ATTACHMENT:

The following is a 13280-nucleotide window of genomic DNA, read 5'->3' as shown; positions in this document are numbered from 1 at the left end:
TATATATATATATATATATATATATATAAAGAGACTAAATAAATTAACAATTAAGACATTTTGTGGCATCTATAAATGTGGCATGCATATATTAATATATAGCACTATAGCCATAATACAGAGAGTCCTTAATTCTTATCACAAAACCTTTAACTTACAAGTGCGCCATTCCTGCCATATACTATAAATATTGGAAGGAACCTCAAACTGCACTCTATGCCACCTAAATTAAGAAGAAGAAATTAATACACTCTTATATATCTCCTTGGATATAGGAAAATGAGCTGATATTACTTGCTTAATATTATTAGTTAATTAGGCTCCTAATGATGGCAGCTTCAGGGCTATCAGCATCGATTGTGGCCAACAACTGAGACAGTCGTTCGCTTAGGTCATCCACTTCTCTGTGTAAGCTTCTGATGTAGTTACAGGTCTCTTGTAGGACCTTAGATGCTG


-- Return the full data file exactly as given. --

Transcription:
The following is a 13280-nucleotide window of genomic DNA, read 5'->3' as shown; positions in this document are numbered from 1 at the left end:
TATATATATATATATATATATATATATAAAGAGACTAAATAAATTAACAATTAAGACATTTTGTGGCATCTATAAATGTGGCATGCATATATTAATATATAGCACTATAGCCATAATACAGAGAGTCCTTAATTCTTATCACAAAACCTTTAACTTACAAGTGCGCCATTCCTGCCATATACTATAAATATTGGAAGGAACCTCAAACTGCACTCTATGCCACCTAAATTAAGAAGAAGAAATTAATACACTCTTATATATCTCCTTGGATATAGGAAAATGAGCTGATATTACTTGCTTAATATTATTAGTTAATTAGGCTCCTAATGATGGCAGCTTCAGGGCTATCAGCATCGATTGTGGCCAACAACTGAGACAGTCGTTCGCTTAGGTCATCCACTTCTCTGTGTAAGCTTCTGATGTAGTTACAGGTCTCTTGTAGGACCTTAGATGCTG